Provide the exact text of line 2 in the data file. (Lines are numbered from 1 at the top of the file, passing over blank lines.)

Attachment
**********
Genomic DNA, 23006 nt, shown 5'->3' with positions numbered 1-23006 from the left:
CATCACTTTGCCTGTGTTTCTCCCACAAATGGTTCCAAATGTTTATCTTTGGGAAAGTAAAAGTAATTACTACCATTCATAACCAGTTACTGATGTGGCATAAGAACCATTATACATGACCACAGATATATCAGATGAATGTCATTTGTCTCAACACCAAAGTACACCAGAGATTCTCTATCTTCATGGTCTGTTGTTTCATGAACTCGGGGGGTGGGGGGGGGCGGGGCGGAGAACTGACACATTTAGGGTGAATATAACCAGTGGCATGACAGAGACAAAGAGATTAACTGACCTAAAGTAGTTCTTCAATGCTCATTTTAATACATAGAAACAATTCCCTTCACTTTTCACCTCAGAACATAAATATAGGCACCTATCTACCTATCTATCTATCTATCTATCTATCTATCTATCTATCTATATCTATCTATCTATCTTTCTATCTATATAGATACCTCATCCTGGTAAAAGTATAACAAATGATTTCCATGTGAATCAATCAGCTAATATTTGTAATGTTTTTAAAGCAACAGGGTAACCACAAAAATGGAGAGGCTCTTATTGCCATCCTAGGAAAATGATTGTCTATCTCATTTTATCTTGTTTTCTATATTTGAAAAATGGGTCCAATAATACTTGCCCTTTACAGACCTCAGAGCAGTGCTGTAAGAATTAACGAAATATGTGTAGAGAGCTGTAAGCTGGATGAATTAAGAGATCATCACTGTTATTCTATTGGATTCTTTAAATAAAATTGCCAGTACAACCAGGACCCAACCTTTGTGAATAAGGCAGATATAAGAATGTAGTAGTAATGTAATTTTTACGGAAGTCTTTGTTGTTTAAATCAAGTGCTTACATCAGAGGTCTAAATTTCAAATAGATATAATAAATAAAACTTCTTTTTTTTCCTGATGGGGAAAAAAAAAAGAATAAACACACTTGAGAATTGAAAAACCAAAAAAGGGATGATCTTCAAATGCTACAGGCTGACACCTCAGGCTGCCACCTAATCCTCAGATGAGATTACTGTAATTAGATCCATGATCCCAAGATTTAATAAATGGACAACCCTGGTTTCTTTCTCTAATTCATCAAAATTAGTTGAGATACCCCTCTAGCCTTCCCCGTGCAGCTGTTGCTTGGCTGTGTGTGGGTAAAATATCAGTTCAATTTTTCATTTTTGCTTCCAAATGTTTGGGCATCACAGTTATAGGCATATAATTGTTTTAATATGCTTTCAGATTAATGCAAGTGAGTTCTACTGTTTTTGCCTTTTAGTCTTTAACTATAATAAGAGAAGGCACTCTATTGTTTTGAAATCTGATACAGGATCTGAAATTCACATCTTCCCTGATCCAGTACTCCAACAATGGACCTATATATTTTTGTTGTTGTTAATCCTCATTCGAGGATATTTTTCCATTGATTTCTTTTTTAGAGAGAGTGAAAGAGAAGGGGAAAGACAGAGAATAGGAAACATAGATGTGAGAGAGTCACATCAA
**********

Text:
CATCACTTTGCCTGTGTTTCTCCCACAAATGGTTCCAAATGTTTATCTTTGGGAAAGTAAAAGTAATTACTACCATTCATAACCAGTTACTGATGTGGCATAAGAACCATTATACATGACCACAGATATATCAGATGAATGTCATTTGTCTCAACACCAAAGTACACCAGAGATTCTCTATCTTCATGGTCTGTTGTTTCATGAACTCGGGGGGTGGGGGGGGGCGGGGCGGAGAACTGACACATTTAGGGTGAATATAACCAGTGGCATGACAGAGACAAAGAGATTAACTGACCTAAAGTAGTTCTTCAATGCTCATTTTAATACATAGAAACAATTCCCTTCACTTTTCACCTCAGAACATAAATATAGGCACCTATCTACCTATCTATCTATCTATCTATCTATCTATCTATCTATCTATATCTATCTATCTATCTTTCTATCTATATAGATACCTCATCCTGGTAAAAGTATAACAAATGATTTCCATGTGAATCAATCAGCTAATATTTGTAATGTTTTTAAAGCAACAGGGTAACCACAAAAATGGAGAGGCTCTTATTGCCATCCTAGGAAAATGATTGTCTATCTCATTTTATCTTGTTTTCTATATTTGAAAAATGGGTCCAATAATACTTGCCCTTTACAGACCTCAGAGCAGTGCTGTAAGAATTAACGAAATATGTGTAGAGAGCTGTAAGCTGGATGAATTAAGAGATCATCACTGTTATTCTATTGGATTCTTTAAATAAAATTGCCAGTACAACCAGGACCCAACCTTTGTGAATAAGGCAGATATAAGAATGTAGTAGTAATGTAATTTTTACGGAAGTCTTTGTTGTTTAAATCAAGTGCTTACATCAGAGGTCTAAATTTCAAATAGATATAATAAATAAAACTTCTTTTTTTTCCTGATGGGGAAAAAAAAAAGAATAAACACACTTGAGAATTGAAAAACCAAAAAAGGGATGATCTTCAAATGCTACAGGCTGACACCTCAGGCTGCCACCTAATCCTCAGATGAGATTACTGTAATTAGATCCATGATCCCAAGATTTAATAAATGGACAACCCTGGTTTCTTTCTCTAATTCATCAAAATTAGTTGAGATACCCCTCTAGCCTTCCCCGTGCAGCTGTTGCTTGGCTGTGTGTGGGTAAAATATCAGTTCAATTTTTCATTTTTGCTTCCAAATGTTTGGGCATCACAGTTATAGGCATATAATTGTTTTAATATGCTTTCAGATTAATGCAAGTGAGTTCTACTGTTTTTGCCTTTTAGTCTTTAACTATAATAAGAGAAGGCACTCTATTGTTTTGAAATCTGATACAGGATCTGAAATTCACATCTTCCCTGATCCAGTACTCCAACAATGGACCTATATATTTTTGTTGTTGTTAATCCTCATTCGAGGATATTTTTCCATTGATTTCTTTTTTAGAGAGAGTGAAAGAGAAGGGGAAAGACAGAGAATAGGAAACATAGATGTGAGAGAGTCACATCAA